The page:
What do you think are the biggest challenges in integrating prosumers into the modern energy system?

Customers are connecting DER to an energy system that was never designed for two way flow of energy. It never ceases to amaze me just how little we have had to alter our network to adapt to this change thus far. However, we are now nearing, and in some areas exceeding, the technical capabilities of the network to host these new resources. As a distribution business, we need to consider how we can best leverage the existing network to support the new needs and choices of our customers, while minimising investment and therefore keeping a lid on distribution charges. Behind the scenes the evolution of the modern energy system is incredibly complicated; grid planning and operation, regulation, markets and services all need to adapt. The challenge for all service providers in the energy system is to keep it simple for customers, make it easy to participate and provide customers the information they need to make informed choices that will maximise the long-term benefits of the community’s investment in DER.

If a system that allows for a bidirectional flow of energy (from prosumers to the grid and back) – what do you imagine is the future business model of grids that allows for such a capacity? How different will it be from the existing grid business model?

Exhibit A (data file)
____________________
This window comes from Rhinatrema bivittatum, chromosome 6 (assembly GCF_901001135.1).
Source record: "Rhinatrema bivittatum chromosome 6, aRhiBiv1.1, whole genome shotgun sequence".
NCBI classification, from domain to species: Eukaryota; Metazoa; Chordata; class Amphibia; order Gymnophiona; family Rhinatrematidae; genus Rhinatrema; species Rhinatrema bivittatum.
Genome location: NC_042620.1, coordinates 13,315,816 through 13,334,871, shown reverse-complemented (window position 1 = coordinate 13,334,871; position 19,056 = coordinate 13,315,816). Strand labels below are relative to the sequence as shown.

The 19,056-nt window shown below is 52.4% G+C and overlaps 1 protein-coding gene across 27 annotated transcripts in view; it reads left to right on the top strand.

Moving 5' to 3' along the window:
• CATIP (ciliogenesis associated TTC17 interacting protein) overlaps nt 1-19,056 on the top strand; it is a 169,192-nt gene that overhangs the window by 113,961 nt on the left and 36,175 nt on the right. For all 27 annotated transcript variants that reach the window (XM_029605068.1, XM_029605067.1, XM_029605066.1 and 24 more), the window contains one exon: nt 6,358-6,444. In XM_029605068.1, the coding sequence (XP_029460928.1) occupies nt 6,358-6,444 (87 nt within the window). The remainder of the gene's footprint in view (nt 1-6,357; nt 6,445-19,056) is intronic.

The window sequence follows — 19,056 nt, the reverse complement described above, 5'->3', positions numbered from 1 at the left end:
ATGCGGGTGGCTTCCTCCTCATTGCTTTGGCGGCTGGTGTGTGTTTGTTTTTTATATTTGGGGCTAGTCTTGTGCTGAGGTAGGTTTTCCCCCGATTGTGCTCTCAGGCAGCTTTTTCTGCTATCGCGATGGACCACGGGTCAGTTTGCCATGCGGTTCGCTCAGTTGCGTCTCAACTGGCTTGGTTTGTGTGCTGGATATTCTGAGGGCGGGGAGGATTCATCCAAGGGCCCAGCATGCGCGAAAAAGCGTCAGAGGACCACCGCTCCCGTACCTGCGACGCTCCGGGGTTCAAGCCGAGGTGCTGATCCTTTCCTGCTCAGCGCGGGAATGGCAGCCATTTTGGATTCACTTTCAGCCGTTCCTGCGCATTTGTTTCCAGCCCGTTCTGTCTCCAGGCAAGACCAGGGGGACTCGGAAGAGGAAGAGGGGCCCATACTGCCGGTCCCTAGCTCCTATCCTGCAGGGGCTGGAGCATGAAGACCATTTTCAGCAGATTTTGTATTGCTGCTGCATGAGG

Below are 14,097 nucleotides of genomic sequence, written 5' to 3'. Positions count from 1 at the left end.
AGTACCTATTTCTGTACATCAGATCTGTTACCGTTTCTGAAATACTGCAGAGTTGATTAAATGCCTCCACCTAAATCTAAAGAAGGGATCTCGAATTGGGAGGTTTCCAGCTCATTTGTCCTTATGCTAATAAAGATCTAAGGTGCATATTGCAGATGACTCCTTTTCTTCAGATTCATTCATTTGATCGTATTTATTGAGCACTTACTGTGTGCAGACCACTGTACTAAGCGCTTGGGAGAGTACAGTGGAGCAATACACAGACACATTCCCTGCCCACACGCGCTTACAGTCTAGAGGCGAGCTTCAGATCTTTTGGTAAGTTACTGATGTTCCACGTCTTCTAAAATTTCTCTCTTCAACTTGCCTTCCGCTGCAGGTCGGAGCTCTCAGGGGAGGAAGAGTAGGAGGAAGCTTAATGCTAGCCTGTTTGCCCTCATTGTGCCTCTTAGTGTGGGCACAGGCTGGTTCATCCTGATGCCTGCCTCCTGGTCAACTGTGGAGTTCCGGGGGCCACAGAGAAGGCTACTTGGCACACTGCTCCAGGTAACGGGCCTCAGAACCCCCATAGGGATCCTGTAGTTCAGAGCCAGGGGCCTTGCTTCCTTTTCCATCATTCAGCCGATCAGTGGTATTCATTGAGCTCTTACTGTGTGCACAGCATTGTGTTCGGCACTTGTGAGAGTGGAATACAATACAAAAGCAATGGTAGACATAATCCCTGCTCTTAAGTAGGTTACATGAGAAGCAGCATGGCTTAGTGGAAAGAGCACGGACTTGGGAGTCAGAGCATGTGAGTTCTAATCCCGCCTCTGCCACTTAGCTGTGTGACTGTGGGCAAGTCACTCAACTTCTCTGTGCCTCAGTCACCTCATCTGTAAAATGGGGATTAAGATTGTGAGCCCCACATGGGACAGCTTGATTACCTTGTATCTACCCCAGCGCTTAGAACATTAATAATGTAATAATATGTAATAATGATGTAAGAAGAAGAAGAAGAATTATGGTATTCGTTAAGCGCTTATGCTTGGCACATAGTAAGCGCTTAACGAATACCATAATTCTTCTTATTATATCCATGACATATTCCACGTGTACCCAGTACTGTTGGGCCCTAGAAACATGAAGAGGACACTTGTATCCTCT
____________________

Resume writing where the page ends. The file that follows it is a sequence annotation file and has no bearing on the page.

The grid will transform from a business model that was merely about supplying customer load to one that delivers additional customer value by efficiently connecting new technology, sharing energy between customers’ distributed energy resources, enabling DER to participate in the national energy market and supporting transport needs through electric vehicles. Ultimately the way in which network costs are recovered will need to evolve over time to recognise the different ways in which the grid is being utilised and the new sources of value these create.

Do you think home batteries uptake will be similar to that of solar PV? And what do you think is the role of policy in influencing consumer uptake of new energy solutions?

We think that mass uptake of batteries is still a little way off, but ultimately will reach the levels we have seen with solar PV. The price of batteries, even with the existing generous subsidies and incentives, cannot yet match the payback of solar PV. In addition, their infancy in the market is likely to lead to uncertainty for customers for some time. Unlocking the full value stack from dispatchable energy storage systems remains a challenge and changes to market rules and operation, as will be trialled in AEMO’s VPP demonstrations project, will be essential for the widespread uptake of battery energy storage.

What’s the status of Internet of Things and Behind the Meter technologies – how far away are we from their mass roll out?